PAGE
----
Photography jobs

René Miville’s journey: from fashion photography to Franklin Shops

René Miville has reinvented himself many times over a career that has taken him from sought-after fashion photographer and nationally acclaimed multimedia artist to real estate investor and entrepreneur.

For 11 years, Miville (pronounced mah-ville) has guided entrepreneurial artists to the Franklin Shops, where more than 90 people sell their work. His investment in the historic building led to the rebirth of the River District of Fort Myers.

‘I help people achieve their dreams,’ says Miville of artists selling ceramics, sculpture, clothing, jewelry, art and other products at the 10,000 arts incubator square feet, which also includes a bubble tea room. “We provide management so people can start their own business here.”

At least three entrepreneurs have left to open their own businesses: a café, a biological diaper service and an art gallery. There is now a waiting list of artists selected by the manager. “We like to keep people who are really successful,” says Miville, noting that an artist makes around $20,000 a month. “Their stores have to tell a story. What makes this extra special are the subscribers. Its employees, who are hired for their enthusiasm, rave about the eclectic retail co-op, where artists pay commissions and monthly management fees.

This has allowed artists to quit their corporate jobs to pursue their passions, like Jessica Stachursky, whose Jewel Up by Jessica started with two small rows of cubes upstairs. When her clientele grew, she moved to a 5ft by 6ft spot downstairs and in July expanded to a larger space with a window on Broadway that displays her jewelry, clothes and handbags. hand. “That was the turning point,” says Stachursky, who markets on Etsy, Facebook and Instagram. “He grows up like gangbusters.”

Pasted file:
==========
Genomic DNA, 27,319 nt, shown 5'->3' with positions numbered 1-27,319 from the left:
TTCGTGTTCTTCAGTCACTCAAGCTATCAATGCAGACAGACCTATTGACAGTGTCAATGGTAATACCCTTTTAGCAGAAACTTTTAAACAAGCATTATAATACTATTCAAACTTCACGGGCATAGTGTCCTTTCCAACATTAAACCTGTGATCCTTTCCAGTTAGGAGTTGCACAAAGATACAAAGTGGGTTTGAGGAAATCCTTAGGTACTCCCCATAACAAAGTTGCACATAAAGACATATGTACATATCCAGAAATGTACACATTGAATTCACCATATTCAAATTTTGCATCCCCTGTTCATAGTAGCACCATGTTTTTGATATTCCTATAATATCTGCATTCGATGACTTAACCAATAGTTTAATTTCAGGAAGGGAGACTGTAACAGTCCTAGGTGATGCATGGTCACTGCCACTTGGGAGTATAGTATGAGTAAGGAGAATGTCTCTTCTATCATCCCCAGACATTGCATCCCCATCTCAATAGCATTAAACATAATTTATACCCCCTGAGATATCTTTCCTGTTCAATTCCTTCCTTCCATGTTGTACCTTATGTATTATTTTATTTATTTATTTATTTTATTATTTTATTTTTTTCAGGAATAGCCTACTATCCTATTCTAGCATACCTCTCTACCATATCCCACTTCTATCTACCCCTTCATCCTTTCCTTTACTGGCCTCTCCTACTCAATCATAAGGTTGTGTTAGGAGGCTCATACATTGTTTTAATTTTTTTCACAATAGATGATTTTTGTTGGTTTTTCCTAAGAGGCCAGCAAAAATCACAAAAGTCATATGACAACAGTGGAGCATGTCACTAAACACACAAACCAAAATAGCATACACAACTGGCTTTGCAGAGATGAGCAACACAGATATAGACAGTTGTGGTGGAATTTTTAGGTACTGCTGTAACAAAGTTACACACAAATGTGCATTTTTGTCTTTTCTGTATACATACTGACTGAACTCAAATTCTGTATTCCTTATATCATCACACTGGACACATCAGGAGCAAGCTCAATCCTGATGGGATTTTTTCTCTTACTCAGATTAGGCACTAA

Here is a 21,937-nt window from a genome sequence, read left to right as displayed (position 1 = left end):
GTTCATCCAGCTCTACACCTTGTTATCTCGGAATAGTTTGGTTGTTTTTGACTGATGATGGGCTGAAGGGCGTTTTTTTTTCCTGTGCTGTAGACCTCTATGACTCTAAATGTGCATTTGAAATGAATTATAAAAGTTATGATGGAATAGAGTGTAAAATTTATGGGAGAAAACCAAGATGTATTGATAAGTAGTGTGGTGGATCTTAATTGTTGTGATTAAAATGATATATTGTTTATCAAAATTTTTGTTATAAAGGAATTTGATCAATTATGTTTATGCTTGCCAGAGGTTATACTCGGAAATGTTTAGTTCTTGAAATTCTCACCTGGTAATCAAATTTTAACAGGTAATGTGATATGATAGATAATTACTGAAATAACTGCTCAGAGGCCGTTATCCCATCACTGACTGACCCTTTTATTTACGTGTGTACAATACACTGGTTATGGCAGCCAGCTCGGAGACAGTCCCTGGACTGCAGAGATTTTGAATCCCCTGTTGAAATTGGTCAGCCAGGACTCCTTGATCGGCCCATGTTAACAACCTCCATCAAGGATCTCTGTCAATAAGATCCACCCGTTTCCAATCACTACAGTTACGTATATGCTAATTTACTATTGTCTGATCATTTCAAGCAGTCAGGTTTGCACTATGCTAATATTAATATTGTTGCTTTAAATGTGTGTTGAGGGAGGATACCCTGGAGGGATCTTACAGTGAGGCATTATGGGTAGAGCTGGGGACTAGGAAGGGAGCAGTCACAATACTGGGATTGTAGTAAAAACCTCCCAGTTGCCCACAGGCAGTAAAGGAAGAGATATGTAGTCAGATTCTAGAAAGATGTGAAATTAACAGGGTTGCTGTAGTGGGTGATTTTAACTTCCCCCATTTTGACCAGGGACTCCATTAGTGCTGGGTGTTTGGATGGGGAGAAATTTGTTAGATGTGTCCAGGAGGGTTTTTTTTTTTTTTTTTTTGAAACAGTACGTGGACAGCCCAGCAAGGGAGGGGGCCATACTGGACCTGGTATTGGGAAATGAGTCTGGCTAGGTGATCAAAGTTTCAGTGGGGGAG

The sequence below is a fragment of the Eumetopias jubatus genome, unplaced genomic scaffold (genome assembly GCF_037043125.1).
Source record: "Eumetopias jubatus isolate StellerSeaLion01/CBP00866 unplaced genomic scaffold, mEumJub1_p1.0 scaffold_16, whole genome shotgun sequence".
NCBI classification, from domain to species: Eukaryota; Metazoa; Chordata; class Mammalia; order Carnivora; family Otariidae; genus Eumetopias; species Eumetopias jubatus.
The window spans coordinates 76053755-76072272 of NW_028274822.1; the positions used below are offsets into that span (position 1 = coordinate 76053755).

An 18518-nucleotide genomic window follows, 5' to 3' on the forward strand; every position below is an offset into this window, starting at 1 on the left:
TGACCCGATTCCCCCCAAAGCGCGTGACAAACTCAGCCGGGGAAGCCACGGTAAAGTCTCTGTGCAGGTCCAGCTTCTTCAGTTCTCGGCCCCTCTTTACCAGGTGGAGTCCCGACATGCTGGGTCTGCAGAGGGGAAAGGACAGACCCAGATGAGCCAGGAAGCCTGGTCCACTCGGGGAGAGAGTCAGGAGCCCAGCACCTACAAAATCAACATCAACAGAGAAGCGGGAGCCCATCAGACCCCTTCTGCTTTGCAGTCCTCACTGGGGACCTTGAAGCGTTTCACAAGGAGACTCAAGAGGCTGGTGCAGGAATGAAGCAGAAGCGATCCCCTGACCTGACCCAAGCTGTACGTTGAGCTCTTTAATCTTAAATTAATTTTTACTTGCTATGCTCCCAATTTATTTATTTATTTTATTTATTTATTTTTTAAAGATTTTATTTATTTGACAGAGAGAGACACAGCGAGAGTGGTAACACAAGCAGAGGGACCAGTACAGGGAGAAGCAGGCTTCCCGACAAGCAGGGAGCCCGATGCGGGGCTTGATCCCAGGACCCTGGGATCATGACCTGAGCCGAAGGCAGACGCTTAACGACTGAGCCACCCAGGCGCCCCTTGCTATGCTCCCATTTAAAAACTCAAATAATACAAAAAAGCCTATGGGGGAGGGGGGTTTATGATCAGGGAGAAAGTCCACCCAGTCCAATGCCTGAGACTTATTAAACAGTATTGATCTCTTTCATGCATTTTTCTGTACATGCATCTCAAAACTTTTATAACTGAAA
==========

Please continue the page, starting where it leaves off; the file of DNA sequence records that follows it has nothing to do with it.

She’s so busy that she’s added other vendors’ products, including her mother’s sarongs and beachwear. “It allows me to have trendy pieces and the time to create unique pieces that no one else will have,” she says.

To increase customer satisfaction, Miville plays music curated by high-fidelity streaming service Tidal, whose high-quality tracks boost shoppers’ endorphins. The boutiques are in such high demand that they have encroached on the second-floor Galerie René Miville, which features two of his works and those of emerging artists, including photojournalist Kinfay Moroti and César Aguilera, whose downtown gallery, Ocasiocasa, closed in 2014.

Miville is also actively involved in protecting Captiva’s wildlife and environment. In November, Swiss artist Simone Eisenbeiss painted a mural depicting endangered Florida wildlife on the side of the building. “Save us,” he pleads.

leave a legacy

What took Miville away from his art was a bad investment of $60,000, which lost $6,000 the next day. But within six weeks he recouped that loss, and six months later he increased it tenfold by investing in IPOs. In six years, he made 1,000 times his initial loss, which put him on the path to entrepreneurship. “People still know me as Rene the Artist,” he says, adding that he turned down a prestigious publisher who wanted to write a book about his art because he hadn’t painted in years.

Miville began her career as a fashion photographer for Vogue Italy, Vogue Deutsch, Turn and others. In the 1980s and 1990s, he turned to abstract expressionism, splattering developer and stopping bath chemicals on large paper with his photographs in his Captiva home. “I would paint with chemistry and preserve photography. I would put pasta in the fixer,” Miville says, showing white lines illuminating a bag lady, transforming her. “It was the dawn of the digital age, and I was going in a different direction.”

His works are in seven museums, including Boca Raton, Denver, Los Angeles and Cologne, and are sought after by collectors, including Graham Nash of Crosby, Stills & Nash, who bought 18 when they first met and went on to over the years. Millions of fans of death metal band Death covet its three album covers, one of which recently sold for $10,100 on eBay. And a PBS documentary aired in the early 2000s, “Master Manipulator: Avant Garde Photographer René Miville”, is still viewed on YouTube.

“The good news is there’s always enough artwork produced for me to have a legacy,” he says. “I have more pieces than Van Gogh and all of them have their relevance. If I want to start full blast again, I could and maybe I will. For now, he wants to enjoy the beaches and his family, and embark on a new project: building accessible homes for teachers in Lee County.